Emergency laws to block the automatic release of terrorists from prison halfway through their sentence have approached entry into force.
The Terrorist Offenders (Restriction of Early Release) Bill completed all of his Commons stages in under five and a half hours.
Ministers want to obtain legislation on the statute by February 27, before the next terrorist prisoner is released.
Streatham’s terrorist attack followed earlier this month, when Sudesh Amman stabbed two bystanders with a knife he took from a shop.
The 20-year-old was jailed in December 2018 for possessing and distributing terrorist documents, but was released in the middle of his sentence less than two weeks earlier.
It was the second attack in three months to be carried out by a convicted terrorist after Usman Khan stabbed and killed two people in Fishmongers’ Hall near London Bridge in November.
He had been released almost a year earlier, halfway through a 16-year prison sentence.
Secretary of Justice Robert Buckland told MPs: “The justification for this emergency retrospective legislation – out of the ordinary, even if I accept it, is to prevent the automatic release of terrorist offenders in the coming weeks and months.
“Given the risk that this cohort has already proven to represent for the public, it is imperative that we pass this legislation quickly before other terrorists are automatically released from custody midway and therefore aim to receive this real assent law later this month. and with the support of this House, I am confident that I can do it. “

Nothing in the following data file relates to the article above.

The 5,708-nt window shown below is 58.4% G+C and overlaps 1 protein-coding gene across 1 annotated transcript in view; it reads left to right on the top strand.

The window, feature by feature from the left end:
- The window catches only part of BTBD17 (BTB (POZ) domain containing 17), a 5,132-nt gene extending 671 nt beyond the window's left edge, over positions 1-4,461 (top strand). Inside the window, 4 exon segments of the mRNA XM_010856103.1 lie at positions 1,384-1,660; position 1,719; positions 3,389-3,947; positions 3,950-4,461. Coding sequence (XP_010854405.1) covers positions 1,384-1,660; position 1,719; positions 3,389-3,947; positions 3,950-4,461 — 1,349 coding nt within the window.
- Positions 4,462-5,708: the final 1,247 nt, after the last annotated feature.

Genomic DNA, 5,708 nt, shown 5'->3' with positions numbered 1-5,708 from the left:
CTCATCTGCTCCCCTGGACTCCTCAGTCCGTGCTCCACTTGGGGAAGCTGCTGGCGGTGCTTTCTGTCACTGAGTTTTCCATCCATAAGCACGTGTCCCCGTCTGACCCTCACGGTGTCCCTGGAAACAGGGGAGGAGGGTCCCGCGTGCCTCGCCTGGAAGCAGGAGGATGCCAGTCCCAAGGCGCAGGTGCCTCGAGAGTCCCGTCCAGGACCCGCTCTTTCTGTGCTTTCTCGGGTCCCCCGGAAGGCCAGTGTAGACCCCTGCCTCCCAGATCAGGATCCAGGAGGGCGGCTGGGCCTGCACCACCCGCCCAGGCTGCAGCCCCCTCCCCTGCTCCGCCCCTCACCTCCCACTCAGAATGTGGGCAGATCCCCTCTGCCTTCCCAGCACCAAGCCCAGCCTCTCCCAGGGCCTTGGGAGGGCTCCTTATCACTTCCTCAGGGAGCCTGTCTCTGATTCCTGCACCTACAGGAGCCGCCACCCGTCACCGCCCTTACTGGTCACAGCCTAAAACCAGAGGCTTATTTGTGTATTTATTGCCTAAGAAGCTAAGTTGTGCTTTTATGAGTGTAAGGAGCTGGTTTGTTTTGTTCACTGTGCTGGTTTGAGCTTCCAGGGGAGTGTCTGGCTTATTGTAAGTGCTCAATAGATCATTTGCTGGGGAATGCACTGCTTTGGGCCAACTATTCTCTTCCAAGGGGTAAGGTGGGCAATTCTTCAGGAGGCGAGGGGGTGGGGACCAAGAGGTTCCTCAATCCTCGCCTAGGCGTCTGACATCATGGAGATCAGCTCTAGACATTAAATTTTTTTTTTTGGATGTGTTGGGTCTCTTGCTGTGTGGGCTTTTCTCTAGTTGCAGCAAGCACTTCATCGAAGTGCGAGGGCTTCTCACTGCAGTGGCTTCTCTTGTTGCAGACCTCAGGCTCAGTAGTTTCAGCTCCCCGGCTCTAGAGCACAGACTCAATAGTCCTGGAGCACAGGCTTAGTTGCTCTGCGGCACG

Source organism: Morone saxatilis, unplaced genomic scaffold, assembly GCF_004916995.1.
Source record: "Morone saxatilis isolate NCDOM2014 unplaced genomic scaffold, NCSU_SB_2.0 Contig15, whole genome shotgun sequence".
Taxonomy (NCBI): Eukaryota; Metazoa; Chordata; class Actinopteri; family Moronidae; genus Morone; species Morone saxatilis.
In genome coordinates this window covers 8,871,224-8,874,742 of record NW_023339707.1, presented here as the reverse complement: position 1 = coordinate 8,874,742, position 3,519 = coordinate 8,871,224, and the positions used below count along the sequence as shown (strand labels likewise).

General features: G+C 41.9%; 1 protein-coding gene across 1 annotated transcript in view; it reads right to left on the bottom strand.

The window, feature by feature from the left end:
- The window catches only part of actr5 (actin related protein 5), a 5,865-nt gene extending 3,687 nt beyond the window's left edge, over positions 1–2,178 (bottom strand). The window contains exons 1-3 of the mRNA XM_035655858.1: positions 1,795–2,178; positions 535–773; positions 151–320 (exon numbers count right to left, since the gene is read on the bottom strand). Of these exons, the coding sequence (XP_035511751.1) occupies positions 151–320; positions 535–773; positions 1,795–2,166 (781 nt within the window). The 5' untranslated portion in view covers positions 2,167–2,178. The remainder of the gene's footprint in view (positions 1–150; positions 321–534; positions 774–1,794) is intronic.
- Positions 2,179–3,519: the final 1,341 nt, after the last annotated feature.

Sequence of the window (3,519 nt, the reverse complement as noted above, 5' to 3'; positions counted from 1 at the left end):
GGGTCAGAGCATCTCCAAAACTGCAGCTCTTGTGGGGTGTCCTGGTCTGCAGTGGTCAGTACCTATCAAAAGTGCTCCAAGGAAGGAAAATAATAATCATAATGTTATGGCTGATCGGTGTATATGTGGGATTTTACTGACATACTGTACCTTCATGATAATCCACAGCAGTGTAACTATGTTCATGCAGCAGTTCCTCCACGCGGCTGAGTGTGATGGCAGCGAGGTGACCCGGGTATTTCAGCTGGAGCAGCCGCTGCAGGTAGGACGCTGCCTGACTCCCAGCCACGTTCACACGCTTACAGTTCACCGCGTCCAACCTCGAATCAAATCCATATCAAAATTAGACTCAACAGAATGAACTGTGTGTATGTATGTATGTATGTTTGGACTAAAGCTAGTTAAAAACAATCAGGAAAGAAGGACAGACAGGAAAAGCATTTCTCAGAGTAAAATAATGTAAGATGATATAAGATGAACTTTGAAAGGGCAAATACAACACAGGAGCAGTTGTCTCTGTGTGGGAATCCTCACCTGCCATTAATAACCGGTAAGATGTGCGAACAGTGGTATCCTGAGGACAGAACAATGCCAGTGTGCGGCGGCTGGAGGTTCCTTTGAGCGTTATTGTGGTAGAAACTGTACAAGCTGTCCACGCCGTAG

But former Prime Minister Theresa May warned: “The government’s right to address the issue of automatic early release of terrorist offenders, but terrorist offenders will still be released at some point.
“This is why the issue of rehabilitation, the work done both in prison and when I’m out of prison is so important.
“Over the years there have been many efforts, but as recent incidents have seen, this has not always been a success.”
Yvette Cooper of Labor, who chairs the select committee on internal affairs, raised concerns about the speed with which legislation was going through Parliament.
He said: “It is only fair that we do it in these circumstances, but the government must also recognize that it is not the ideal circumstances and to leaf through the legislation in a breathless and honest way, in fact there have been many warnings that this would have happened. down the track. “
He added: “The government has known the problem for some time.”
Legislation now passes to the Lords, where it is expected to move quickly through the upper house.